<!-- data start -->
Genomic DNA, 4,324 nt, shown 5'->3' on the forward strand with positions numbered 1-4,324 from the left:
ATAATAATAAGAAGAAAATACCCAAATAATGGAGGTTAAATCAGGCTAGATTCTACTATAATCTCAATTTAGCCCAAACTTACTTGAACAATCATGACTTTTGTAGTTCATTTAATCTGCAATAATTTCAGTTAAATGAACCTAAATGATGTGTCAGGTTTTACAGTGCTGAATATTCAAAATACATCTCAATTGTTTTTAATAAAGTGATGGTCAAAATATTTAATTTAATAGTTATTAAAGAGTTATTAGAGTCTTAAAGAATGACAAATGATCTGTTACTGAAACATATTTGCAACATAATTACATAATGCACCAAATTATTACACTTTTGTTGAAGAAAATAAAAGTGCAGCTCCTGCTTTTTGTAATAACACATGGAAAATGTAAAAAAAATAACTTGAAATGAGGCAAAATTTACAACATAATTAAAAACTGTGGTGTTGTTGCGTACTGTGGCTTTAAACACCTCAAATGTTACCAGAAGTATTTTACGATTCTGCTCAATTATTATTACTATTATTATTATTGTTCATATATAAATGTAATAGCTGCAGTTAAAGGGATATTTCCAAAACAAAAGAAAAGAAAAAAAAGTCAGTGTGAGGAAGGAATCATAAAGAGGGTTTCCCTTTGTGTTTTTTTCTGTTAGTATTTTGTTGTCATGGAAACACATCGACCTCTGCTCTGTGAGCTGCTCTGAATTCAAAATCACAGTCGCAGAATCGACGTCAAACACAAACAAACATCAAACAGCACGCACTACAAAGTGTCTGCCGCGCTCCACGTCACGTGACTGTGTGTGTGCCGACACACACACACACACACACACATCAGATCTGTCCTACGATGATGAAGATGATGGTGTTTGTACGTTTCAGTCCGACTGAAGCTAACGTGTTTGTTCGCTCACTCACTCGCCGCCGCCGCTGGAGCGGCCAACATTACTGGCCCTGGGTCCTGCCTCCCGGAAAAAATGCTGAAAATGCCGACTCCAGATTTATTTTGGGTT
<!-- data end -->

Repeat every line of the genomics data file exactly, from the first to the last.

Genomic DNA, 4,324 nt, shown 5'->3' on the forward strand with positions numbered 1-4,324 from the left:
ATAATAATAAGAAGAAAATACCCAAATAATGGAGGTTAAATCAGGCTAGATTCTACTATAATCTCAATTTAGCCCAAACTTACTTGAACAATCATGACTTTTGTAGTTCATTTAATCTGCAATAATTTCAGTTAAATGAACCTAAATGATGTGTCAGGTTTTACAGTGCTGAATATTCAAAATACATCTCAATTGTTTTTAATAAAGTGATGGTCAAAATATTTAATTTAATAGTTATTAAAGAGTTATTAGAGTCTTAAAGAATGACAAATGATCTGTTACTGAAACATATTTGCAACATAATTACATAATGCACCAAATTATTACACTTTTGTTGAAGAAAATAAAAGTGCAGCTCCTGCTTTTTGTAATAACACATGGAAAATGTAAAAAAAATAACTTGAAATGAGGCAAAATTTACAACATAATTAAAAACTGTGGTGTTGTTGCGTACTGTGGCTTTAAACACCTCAAATGTTACCAGAAGTATTTTACGATTCTGCTCAATTATTATTACTATTATTATTATTGTTCATATATAAATGTAATAGCTGCAGTTAAAGGGATATTTCCAAAACAAAAGAAAAGAAAAAAAAGTCAGTGTGAGGAAGGAATCATAAAGAGGGTTTCCCTTTGTGTTTTTTTCTGTTAGTATTTTGTTGTCATGGAAACACATCGACCTCTGCTCTGTGAGCTGCTCTGAATTCAAAATCACAGTCGCAGAATCGACGTCAAACACAAACAAACATCAAACAGCACGCACTACAAAGTGTCTGCCGCGCTCCACGTCACGTGACTGTGTGTGTGCCGACACACACACACACACACACACATCAGATCTGTCCTACGATGATGAAGATGATGGTGTTTGTACGTTTCAGTCCGACTGAAGCTAACGTGTTTGTTCGCTCACTCACTCGCCGCCGCCGCTGGAGCGGCCAACATTACTGGCCCTGGGTCCTGCCTCCCGGAAAAAATGCTGAAAATGCCGACTCCAGATTTATTTTGGGTT